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Military hospital refuse shows life in WWI Thessaloniki

By Iota Myrtsioti

Wonderful treasures attesting to the modern history of Thessaloniki were found among the refuse of an old World War I military hospital used by the Army of the Orient, which served on the Balkan front, items that had remained buried for almost 100 years on the outskirts of Thermi.

The hospital's garbage dump, which had become overgrown with weeds, was rediscovered in 2007 and excavations have since yielded a wealth of material that offers a new reading of the history of that period in the northern port city.

Dozens of empty champagne and Burgundy wine bottles, eating utensils, cookware, military uniforms, buttons, shoes and coins, among many other finds, began to paint a picture in the minds of the archaeologists and historians researching the finds of the everyday stories of the men in the multiethnic army that served in Macedonia during WWI.

All of these treasures are now on display in Thessaloniki in an exhibition titled “Army of the Orient in the Balkans: Archaeological Testimonials of a Hospital in Thermi/Sedes,” which runs to March 3 at the Museum of Byzantine Culture.

“My first impression was that the finds were from an officers' club and showed how they entertained themselves,” Anastasios Antonaras, one of the archaeologists who worked on the exhibit, told Kathimerini. “It took two years of research before I discovered how close pleasure is to pain and joy to sadness, as the bottles found in the dump were reused to store medicine, covering the very sizable needs of the 16 military hospitals that had been set up in Thessaloniki at the time.”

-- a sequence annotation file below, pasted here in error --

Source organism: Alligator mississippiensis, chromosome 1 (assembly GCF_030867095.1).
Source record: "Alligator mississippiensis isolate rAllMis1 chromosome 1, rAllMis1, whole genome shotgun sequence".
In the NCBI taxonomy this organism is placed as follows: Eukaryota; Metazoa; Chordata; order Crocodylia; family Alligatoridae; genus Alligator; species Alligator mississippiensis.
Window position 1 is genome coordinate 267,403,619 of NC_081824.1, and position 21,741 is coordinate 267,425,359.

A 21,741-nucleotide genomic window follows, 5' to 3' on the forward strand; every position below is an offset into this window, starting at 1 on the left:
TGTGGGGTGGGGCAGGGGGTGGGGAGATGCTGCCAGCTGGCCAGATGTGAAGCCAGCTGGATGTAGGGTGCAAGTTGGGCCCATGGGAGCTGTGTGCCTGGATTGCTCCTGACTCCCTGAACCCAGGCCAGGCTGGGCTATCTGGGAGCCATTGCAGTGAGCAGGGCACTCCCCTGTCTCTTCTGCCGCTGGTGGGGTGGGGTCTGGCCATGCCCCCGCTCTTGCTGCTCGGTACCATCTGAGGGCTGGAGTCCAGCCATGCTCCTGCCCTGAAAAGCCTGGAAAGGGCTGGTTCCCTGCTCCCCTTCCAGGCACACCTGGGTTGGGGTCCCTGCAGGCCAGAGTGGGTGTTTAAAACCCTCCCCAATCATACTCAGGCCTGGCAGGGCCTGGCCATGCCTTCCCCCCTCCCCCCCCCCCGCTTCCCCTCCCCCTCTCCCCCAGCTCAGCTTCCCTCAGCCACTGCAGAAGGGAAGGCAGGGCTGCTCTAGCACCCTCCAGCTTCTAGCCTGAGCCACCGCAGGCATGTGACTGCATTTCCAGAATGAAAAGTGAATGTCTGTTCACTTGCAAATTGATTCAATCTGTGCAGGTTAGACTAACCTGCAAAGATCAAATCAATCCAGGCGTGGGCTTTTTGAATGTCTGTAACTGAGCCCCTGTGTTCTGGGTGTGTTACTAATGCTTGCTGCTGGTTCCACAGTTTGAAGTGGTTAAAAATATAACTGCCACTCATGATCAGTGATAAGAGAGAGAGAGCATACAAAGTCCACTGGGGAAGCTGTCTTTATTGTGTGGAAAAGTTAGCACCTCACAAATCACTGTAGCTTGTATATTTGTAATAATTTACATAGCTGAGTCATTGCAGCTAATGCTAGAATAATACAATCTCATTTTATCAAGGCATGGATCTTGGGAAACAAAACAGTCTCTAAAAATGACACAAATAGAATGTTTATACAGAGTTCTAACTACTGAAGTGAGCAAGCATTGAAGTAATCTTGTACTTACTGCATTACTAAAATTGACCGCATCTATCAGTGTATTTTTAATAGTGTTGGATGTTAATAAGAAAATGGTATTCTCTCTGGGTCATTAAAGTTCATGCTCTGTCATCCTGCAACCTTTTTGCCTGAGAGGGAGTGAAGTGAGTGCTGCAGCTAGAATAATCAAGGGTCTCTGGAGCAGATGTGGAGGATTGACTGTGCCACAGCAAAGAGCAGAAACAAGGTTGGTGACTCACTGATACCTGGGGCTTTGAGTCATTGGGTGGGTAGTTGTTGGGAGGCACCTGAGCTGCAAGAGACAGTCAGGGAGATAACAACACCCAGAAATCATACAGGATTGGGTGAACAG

The seemingly useless junk from the French military hospital tells fascinating stories, such as how a soldier may have been saved by a 10-drachma piece, which was found with a bullet hole in its center. The collection of buttons is also very interesting, as they come from the uniforms of French, Russian, Serbian and British soldiers, showing that exchanges between armies, hospitals and camps were constant.

“This is the first time such material has been used to illustrate what life was like during the war on the Macedonian front,” said Antonaras, who co-curated the exhibition with Ioannis Motsianos under the supervision of Agathoniki Tsilipakou, director of the Museum of Byzantine Culture.

The remnants of the military hospital of the Army of the Orient, which fought in Thermi on the outskirts of Thessaloniki in the 1914-18 period, not only shows what life was like for the soldiers and medics on the front, but also the evolution of the science of medicine as well as life outside the trenches.

The Army of the Orient played a pivotal role in rebuilding Thessaloniki, improving the rail network and building schools. The army was 300,000 strong and tripled the population of the city, which had just 120,000 residents at the time. The soldiers came from France, Britain, India, Senegal, Australia and New Zealand, forming a multicultural mosaic that brought new life and economic activity to the quiet port city, as new restaurant, tavernas, hotels, cafes, music stages and, of course, brothels opened for the entertainment of the soldiers.

The displays at the exhibition are augmented by material from the archives and collections of the Mediatheque de l’Architecture et de Patrimoine – Diffusion RMN of the French Ministry of Culture, the Thessaloniki History Center, the municipality and several private collectors.

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Museum of Byzantine Culture, 2 Stratou, tel 2313.306.400. Opening hours are Mondays from 10 a.m. to 5 p.m. and Tuesdays to Sundays from 8 a.m. to 3 p.m.

ekathimerini.com , Monday Jan 7, 2013 (18:25)  
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